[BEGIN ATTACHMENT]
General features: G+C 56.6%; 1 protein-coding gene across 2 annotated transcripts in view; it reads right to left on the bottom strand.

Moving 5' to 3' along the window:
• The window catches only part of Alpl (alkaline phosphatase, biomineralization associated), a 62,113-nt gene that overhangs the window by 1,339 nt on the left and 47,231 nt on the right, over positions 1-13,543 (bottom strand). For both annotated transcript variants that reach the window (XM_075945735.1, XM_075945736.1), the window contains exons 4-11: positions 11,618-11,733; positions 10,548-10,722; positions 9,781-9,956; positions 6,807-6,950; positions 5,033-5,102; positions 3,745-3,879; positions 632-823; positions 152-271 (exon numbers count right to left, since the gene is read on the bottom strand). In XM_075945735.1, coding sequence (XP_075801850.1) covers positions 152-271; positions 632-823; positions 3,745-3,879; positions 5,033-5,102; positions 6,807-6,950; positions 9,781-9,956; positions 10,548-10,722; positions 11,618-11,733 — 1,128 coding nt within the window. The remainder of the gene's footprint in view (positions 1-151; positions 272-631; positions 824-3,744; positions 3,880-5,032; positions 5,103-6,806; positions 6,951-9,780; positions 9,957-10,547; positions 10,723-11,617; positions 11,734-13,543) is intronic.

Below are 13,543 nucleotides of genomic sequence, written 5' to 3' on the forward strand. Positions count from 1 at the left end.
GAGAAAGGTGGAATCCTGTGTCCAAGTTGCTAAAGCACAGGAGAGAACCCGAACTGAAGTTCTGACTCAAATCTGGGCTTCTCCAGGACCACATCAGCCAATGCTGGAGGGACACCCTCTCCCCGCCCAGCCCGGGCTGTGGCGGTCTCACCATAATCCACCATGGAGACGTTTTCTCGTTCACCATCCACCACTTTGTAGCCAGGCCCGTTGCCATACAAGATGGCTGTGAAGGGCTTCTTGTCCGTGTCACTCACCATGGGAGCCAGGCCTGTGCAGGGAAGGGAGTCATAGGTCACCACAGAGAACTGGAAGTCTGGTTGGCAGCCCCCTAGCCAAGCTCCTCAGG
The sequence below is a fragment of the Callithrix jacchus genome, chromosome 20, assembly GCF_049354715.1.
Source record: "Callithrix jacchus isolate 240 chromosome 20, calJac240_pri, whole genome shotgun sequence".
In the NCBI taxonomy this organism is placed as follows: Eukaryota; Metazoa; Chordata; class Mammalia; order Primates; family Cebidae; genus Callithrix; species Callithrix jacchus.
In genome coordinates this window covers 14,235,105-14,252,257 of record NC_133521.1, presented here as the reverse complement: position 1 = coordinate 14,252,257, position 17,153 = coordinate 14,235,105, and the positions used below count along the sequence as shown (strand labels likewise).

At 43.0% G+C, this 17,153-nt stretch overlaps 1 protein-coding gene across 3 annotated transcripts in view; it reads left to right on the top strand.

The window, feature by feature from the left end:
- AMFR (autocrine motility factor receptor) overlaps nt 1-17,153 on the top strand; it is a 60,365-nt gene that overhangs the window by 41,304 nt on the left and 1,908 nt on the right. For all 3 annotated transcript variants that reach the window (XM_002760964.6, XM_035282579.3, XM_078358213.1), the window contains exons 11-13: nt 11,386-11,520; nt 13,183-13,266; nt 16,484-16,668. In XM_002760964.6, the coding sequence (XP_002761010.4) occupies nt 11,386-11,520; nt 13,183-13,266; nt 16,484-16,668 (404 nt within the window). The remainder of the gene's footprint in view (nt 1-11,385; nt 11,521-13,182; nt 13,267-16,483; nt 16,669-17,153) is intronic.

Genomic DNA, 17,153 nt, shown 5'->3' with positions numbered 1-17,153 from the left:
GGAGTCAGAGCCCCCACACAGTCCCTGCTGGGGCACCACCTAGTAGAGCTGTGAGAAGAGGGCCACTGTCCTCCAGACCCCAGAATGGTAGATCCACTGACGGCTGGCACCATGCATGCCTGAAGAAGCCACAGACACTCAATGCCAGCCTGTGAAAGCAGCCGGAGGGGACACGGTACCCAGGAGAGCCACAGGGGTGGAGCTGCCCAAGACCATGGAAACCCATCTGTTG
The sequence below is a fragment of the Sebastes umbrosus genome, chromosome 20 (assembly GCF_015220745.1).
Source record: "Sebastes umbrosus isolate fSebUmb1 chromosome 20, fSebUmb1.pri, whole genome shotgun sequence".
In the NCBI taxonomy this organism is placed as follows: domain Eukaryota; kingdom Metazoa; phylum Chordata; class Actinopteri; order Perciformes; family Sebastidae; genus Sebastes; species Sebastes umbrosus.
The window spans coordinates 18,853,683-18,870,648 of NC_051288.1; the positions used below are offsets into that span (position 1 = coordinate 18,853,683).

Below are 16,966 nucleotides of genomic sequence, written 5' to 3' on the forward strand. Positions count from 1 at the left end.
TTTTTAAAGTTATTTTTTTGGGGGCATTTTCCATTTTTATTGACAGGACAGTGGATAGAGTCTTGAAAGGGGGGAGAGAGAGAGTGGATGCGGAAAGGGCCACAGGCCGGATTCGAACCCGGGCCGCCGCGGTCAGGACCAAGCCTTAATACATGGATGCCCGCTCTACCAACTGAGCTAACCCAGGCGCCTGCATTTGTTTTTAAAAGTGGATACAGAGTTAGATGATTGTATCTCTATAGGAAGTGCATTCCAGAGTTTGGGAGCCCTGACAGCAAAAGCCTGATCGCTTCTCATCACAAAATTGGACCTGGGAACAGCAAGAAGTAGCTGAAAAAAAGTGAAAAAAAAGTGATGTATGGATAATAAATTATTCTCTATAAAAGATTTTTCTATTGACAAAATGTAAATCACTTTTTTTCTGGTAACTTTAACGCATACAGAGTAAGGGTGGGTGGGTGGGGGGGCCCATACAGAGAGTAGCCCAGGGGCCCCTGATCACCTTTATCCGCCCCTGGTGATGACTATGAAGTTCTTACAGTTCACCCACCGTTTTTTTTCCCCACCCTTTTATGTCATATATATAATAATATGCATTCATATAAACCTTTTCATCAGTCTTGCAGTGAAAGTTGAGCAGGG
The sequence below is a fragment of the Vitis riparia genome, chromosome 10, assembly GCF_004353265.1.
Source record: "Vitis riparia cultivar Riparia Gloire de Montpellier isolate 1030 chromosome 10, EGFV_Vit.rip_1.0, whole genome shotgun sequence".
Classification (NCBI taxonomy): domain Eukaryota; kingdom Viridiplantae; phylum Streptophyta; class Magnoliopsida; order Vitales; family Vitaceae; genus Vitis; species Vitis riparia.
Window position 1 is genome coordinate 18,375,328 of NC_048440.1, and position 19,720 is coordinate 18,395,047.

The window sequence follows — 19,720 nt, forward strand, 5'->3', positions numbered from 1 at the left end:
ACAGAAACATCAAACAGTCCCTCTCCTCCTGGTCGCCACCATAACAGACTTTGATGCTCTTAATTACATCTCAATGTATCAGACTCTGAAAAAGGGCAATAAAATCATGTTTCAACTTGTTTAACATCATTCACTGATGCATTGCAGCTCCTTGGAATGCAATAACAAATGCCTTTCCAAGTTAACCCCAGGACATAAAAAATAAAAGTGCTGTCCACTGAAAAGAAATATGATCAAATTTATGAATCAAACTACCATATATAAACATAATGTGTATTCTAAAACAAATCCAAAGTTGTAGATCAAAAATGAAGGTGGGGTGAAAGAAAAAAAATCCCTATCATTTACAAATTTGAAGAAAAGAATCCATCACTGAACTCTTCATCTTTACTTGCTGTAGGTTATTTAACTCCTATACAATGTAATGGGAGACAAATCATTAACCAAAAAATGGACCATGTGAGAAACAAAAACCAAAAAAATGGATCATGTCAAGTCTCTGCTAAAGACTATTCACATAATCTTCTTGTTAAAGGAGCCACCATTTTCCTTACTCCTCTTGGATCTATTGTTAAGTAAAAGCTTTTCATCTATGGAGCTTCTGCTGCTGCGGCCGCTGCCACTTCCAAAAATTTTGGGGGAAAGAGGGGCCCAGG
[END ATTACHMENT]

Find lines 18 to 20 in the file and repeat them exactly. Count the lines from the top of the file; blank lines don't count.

The window spans coordinates 18,853,683-18,870,648 of NC_051288.1; the positions used below are offsets into that span (position 1 = coordinate 18,853,683).

Below are 16,966 nucleotides of genomic sequence, written 5' to 3' on the forward strand. Positions count from 1 at the left end.
TTTTTAAAGTTATTTTTTTGGGGGCATTTTCCATTTTTATTGACAGGACAGTGGATAGAGTCTTGAAAGGGGGGAGAGAGAGAGTGGATGCGGAAAGGGCCACAGGCCGGATTCGAACCCGGGCCGCCGCGGTCAGGACCAAGCCTTAATACATGGATGCCCGCTCTACCAACTGAGCTAACCCAGGCGCCTGCATTTGTTTTTAAAAGTGGATACAGAGTTAGATGATTGTATCTCTATAGGAAGTGCATTCCAGAGTTTGGGAGCCCTGACAGCAAAAGCCTGATCGCTTCTCATCACAAAATTGGACCTGGGAACAGCAAGAAGTAGCTGAAAAAAAGTGAAAAAAAAGTGATGTATGGATAATAAATTATTCTCTATAAAAGATTTTTCTATTGACAAAATGTAAATCACTTTTTTTCTGGTAACTTTAACGCATACAGAGTAAGGGTGGGTGGGTGGGGGGGCCCATACAGAGAGTAGCCCAGGGGCCCCTGATCACCTTTATCCGCCCCTGGTGATGACTATGAAGTTCTTACAGTTCACCCACCGTTTTTTTTCCCCACCCTTTTATGTCATATATATAATAATATGCATTCATATAAACCTTTTCATCAGTCTTGCAGTGAAAGTTGAGCAGGG